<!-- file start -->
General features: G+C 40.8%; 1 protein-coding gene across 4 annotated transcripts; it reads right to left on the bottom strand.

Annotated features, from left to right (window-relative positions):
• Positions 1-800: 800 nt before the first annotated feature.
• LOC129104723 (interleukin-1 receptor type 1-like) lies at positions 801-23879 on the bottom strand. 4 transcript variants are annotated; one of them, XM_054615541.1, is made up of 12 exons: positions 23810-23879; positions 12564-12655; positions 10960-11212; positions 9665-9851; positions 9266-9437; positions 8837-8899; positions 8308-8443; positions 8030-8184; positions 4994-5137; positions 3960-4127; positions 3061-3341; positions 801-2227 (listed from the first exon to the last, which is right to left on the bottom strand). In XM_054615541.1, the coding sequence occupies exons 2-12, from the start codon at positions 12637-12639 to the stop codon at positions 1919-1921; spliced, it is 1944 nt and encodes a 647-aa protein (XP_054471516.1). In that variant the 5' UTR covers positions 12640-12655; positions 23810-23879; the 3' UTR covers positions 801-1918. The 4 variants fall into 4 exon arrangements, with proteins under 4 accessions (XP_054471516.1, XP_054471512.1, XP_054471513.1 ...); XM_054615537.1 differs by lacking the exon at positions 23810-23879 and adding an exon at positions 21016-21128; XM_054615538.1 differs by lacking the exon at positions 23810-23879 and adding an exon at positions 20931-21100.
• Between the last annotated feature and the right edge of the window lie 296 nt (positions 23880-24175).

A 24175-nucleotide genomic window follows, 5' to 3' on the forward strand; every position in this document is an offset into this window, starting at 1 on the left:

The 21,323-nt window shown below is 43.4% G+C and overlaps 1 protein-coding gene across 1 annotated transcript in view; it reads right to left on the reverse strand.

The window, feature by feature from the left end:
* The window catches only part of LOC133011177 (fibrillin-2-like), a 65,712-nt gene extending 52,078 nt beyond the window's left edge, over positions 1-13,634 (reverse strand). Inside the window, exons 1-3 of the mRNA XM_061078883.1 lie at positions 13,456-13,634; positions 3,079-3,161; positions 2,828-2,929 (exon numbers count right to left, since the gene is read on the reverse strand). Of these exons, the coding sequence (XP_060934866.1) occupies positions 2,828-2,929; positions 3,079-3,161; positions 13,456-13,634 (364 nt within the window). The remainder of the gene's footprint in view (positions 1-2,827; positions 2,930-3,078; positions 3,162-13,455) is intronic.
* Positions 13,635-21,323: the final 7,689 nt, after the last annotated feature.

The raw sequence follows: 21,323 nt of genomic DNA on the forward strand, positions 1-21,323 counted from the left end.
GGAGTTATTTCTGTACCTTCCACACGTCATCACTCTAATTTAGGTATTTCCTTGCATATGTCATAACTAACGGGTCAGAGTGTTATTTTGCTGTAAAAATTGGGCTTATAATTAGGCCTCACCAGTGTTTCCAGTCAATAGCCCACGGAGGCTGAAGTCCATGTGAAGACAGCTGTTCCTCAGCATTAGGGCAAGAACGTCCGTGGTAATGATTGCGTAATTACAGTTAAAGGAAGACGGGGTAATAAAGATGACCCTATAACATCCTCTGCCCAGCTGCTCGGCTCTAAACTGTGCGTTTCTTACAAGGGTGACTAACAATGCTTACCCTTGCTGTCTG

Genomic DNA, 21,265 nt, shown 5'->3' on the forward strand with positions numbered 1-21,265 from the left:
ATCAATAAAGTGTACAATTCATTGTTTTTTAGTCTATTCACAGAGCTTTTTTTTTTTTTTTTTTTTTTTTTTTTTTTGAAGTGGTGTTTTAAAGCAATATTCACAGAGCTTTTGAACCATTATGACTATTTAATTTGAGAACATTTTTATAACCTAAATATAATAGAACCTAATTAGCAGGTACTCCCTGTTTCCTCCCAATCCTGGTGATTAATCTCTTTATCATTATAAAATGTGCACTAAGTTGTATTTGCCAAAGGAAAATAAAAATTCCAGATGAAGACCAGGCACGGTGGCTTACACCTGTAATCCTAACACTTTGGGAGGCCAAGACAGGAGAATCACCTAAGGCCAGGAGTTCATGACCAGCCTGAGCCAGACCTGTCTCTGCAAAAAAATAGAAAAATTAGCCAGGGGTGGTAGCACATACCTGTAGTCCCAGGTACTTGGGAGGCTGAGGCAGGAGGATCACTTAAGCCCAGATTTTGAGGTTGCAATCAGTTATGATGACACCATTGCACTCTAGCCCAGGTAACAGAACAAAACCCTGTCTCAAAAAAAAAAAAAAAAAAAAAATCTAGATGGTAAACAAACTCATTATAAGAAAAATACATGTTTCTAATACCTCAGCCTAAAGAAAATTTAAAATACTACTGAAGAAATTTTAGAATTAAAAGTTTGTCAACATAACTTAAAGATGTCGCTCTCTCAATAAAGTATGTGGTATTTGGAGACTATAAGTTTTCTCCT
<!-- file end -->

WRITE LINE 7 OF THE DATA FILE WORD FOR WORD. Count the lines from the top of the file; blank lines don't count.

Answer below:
The 21,323-nt window shown below is 43.4% G+C and overlaps 1 protein-coding gene across 1 annotated transcript in view; it reads right to left on the reverse strand.